Monday, February 02, 2009

Late Mayor McWilliams to be Honored

An outpouring of love and respect for the late Mayor Albert T. McWilliams accompanied City Council action Monday to name a downtown city plaza in his memory.

McWilliams served the city as a councilman and two-term mayor after starting his public service by working with the Plainfield Business Development Corporation to bring about economic growth downtown. The memorial site at Park Avenue and Front Street reflects both his love of outdoors and his hopes for the downtown, speakers said Monday.

"This is a bittersweet moment for me," said Darlene McWilliams, the late mayor's wife, who said as his "ears," she heard all his plans, ideas and concerns for Plainfield.

"I can tell you that Al loved this city," she said.

The memorial plan, developed by a committee of friends and supporters of the late mayor, surfaced a year ago. But before the group could gain council approval in time for a memorial service on the one-year anniversary of his death, former City Council President Harold Gibson used his executive powers to strike the item from the agenda last spring.

In June 2008, Annie C. McWilliams, daughter of the late mayor, beat Gibson in the June primary and went on to take his citywide at-large seat in the November 2008 general election. Her success and that of former Councilman Adrian Mapp for election to the Third Ward seat signaled a return to power for the late mayor's "New Democrats."

In support of a memorial, committee member Mary Burgwinkle said the group was "not asking for a cent of city money," but would conduct private fundraising to pay for an as-yet unspecified marker that would meet with council approval.

Councilman Cory Storch read into the record his comments on the late mayor's legacy, noting among other things that a majority on the council came to serve through their affiliation with McWilliams.

The late mayor's daughter noted Monday that she and her four siblings "grew up in City Hall" and thanked the "countless citizens who felt the deep grief" of his passing and wanted to turn it into something meaningful for the city he loved. She said he brought a "strategic vision and much-needed unity to the Queen City."

The memorial, she said, serves as a reminder that "genuine love, perseverance and commitment to do the right thing is valued in our community."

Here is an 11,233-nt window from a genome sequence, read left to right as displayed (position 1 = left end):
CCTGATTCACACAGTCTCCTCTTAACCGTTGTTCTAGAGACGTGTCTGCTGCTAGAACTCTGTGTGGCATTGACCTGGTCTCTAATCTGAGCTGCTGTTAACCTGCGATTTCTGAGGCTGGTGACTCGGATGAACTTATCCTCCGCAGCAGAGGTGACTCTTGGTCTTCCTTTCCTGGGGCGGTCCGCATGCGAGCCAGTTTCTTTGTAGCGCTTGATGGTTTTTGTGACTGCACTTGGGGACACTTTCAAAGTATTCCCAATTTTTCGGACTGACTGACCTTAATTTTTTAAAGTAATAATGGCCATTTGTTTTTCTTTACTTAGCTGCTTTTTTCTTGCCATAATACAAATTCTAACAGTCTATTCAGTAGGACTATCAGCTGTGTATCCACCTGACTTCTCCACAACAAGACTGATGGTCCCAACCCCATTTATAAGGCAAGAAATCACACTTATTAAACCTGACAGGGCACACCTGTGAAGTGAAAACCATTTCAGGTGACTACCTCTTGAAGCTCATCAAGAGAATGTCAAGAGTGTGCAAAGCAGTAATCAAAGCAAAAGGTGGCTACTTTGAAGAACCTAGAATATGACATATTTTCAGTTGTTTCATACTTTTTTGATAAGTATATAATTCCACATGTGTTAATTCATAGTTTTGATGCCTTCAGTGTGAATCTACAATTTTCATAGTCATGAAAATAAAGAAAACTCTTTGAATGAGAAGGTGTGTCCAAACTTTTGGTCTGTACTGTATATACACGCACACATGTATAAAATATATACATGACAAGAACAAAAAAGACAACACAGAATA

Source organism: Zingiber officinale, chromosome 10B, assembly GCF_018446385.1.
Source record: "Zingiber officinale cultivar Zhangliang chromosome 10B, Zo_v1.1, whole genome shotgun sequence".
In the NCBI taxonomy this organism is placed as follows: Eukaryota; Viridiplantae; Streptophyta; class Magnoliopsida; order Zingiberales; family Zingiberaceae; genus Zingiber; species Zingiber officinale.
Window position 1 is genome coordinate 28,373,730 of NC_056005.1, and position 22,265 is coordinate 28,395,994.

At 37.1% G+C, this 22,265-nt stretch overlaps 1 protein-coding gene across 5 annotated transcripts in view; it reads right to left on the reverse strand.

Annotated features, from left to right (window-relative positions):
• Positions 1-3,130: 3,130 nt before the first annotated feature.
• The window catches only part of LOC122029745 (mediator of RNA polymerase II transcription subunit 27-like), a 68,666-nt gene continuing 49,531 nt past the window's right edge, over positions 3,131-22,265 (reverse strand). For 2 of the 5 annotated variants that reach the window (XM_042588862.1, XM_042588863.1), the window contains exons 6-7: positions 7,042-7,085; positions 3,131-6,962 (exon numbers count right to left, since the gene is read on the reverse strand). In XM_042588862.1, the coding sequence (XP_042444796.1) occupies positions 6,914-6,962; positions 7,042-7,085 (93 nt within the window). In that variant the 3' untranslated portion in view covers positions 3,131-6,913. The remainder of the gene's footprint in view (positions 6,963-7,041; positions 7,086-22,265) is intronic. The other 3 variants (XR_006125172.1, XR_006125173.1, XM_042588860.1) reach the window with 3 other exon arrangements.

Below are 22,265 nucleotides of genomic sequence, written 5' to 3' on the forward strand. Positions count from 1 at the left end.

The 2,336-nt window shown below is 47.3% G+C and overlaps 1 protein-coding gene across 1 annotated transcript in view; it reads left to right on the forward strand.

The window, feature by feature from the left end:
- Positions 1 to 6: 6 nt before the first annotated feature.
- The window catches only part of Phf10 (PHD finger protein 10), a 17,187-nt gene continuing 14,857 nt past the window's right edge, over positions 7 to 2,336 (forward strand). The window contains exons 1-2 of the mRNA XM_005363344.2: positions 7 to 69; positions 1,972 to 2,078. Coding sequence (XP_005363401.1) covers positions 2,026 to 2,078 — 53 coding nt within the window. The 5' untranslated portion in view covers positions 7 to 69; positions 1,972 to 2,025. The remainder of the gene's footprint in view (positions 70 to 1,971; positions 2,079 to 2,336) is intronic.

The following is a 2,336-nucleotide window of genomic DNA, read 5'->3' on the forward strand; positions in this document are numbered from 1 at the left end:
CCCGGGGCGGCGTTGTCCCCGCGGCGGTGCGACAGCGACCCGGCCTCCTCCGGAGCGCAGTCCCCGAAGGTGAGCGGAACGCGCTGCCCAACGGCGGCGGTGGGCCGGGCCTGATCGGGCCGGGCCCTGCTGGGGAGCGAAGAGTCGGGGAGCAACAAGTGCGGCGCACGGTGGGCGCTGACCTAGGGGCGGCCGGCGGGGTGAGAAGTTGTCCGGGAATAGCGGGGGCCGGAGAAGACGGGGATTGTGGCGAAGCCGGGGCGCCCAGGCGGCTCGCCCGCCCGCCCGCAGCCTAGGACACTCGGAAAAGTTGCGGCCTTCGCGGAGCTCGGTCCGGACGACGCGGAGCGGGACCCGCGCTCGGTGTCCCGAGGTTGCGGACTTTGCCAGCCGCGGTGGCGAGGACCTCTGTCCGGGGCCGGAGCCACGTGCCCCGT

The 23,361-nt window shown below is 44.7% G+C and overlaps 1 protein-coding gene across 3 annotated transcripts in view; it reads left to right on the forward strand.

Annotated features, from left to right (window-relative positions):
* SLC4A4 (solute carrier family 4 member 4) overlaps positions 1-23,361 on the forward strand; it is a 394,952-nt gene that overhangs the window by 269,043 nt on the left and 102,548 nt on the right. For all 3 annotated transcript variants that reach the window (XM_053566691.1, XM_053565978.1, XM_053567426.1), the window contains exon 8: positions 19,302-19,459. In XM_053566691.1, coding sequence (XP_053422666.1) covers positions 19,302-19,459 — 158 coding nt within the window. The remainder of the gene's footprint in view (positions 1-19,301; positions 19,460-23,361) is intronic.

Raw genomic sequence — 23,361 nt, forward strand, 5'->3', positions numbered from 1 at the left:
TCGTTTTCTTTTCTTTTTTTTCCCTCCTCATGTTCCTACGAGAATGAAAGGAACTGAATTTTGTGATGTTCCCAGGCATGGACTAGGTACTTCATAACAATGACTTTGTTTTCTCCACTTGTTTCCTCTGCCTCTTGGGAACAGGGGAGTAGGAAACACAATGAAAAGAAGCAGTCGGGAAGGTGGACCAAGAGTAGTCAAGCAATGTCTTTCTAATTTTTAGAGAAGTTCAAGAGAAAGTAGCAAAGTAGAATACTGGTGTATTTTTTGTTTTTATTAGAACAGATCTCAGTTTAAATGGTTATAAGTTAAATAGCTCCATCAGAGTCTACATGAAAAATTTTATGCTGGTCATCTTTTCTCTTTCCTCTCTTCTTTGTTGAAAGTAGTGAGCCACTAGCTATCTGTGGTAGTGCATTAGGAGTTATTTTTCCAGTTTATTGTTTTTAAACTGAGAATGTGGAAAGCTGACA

City Council President Rashid Burney said he didn't know the late mayor for very long, but said, "He gave us a lot of hope."

--Bernice Paglia


Anonymous Anonymous said...

If AM was that good and successful, why, after 8 years as mayor, was the City, by most objective criteria, in such bad shape? The city did not turn the corner under his hand. Look what he left us with! Sadly, the city is back at square one. That said, AM was a decent person and a better mayor than most; name the plaza after him, but don't make him out to be something he was not.

12:32 PM  
Anonymous Anonymous said...

I agree. He was a good guy, an average PART TIME mayor. Give him the honor, name the park after him. After all, he is the one who made the park what it is now. BUT don't make him out to be a saint. And DON'T make him out to be a "unifier". The only people who were "unified" were his followers, the so-called new democrats. The rest of the real democrats and regular residents of the city were tossed aside.

I don't look forward to the upcoming mayoral election. I predict that the "new dems" will pull out all the stops, and drag the mayor and the assemblyman through the mud.

Sharon and Jerry are widely liked and respected around the state. Yes, Plainfield is far from perfect. But talk to some residents of Roselle. NOBODY can stand Mapp, and he has done a lousy job there. Add to that the fact that he is both arrogant and stupid, and Plainfield's reputation will suffer.

Anyway... I am not looking forward to this election cycle.

9:46 PM  

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